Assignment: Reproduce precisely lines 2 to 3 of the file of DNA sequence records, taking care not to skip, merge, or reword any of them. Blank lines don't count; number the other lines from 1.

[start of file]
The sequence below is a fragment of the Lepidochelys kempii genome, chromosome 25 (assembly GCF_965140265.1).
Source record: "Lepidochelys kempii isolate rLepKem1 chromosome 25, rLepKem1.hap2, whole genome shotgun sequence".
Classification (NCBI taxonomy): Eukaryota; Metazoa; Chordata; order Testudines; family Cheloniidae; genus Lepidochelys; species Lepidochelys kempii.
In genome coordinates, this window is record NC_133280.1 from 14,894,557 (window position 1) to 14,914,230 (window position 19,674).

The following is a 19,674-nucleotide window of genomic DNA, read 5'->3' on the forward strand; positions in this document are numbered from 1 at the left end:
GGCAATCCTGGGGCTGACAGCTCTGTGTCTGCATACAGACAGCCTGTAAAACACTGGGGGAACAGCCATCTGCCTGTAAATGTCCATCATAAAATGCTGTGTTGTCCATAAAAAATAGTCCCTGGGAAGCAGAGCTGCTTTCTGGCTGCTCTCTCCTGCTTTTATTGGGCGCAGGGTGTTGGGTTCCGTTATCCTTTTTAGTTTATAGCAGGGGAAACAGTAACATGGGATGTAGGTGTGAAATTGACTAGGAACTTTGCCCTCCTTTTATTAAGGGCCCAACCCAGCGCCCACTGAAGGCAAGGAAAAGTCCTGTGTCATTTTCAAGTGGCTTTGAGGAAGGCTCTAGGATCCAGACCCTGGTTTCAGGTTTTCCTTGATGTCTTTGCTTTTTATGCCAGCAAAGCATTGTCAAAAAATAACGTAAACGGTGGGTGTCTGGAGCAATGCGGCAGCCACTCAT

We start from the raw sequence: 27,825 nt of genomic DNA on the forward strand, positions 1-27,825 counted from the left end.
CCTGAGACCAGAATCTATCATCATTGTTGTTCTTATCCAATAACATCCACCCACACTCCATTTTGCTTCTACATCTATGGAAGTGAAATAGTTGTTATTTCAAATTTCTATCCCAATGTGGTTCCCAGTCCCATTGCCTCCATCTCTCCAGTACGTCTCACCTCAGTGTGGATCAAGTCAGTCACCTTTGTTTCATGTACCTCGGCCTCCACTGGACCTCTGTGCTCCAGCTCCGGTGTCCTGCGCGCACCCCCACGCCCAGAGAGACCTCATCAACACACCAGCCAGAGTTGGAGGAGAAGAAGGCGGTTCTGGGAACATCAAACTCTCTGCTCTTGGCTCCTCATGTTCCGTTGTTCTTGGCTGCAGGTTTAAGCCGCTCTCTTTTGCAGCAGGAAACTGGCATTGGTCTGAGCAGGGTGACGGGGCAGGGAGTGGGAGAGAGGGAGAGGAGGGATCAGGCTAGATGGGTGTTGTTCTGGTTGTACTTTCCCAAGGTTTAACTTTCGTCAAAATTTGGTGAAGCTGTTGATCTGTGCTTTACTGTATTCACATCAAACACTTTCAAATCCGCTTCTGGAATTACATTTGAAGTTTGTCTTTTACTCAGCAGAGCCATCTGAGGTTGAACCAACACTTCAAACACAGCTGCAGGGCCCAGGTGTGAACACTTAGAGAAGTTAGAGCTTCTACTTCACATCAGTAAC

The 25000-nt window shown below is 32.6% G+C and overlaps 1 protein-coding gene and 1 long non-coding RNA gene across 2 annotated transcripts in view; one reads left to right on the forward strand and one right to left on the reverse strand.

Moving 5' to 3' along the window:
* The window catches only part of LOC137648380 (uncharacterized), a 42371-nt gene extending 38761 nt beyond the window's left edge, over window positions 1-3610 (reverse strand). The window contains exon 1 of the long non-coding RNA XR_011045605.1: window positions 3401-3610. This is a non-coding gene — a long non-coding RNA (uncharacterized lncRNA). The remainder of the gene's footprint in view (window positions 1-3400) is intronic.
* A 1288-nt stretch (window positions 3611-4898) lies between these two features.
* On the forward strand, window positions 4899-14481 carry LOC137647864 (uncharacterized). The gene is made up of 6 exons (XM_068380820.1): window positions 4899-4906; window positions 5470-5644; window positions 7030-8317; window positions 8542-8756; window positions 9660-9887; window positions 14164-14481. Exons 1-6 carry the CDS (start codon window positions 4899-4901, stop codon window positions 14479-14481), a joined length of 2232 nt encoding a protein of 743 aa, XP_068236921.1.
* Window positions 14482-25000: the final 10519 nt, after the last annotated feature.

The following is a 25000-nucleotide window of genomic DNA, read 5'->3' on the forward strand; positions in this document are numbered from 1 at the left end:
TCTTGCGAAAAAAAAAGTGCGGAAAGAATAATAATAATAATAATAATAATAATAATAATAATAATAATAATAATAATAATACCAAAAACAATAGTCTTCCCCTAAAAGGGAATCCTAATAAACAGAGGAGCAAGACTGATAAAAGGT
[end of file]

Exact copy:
Source record: "Lepidochelys kempii isolate rLepKem1 chromosome 25, rLepKem1.hap2, whole genome shotgun sequence".
Classification (NCBI taxonomy): Eukaryota; Metazoa; Chordata; order Testudines; family Cheloniidae; genus Lepidochelys; species Lepidochelys kempii.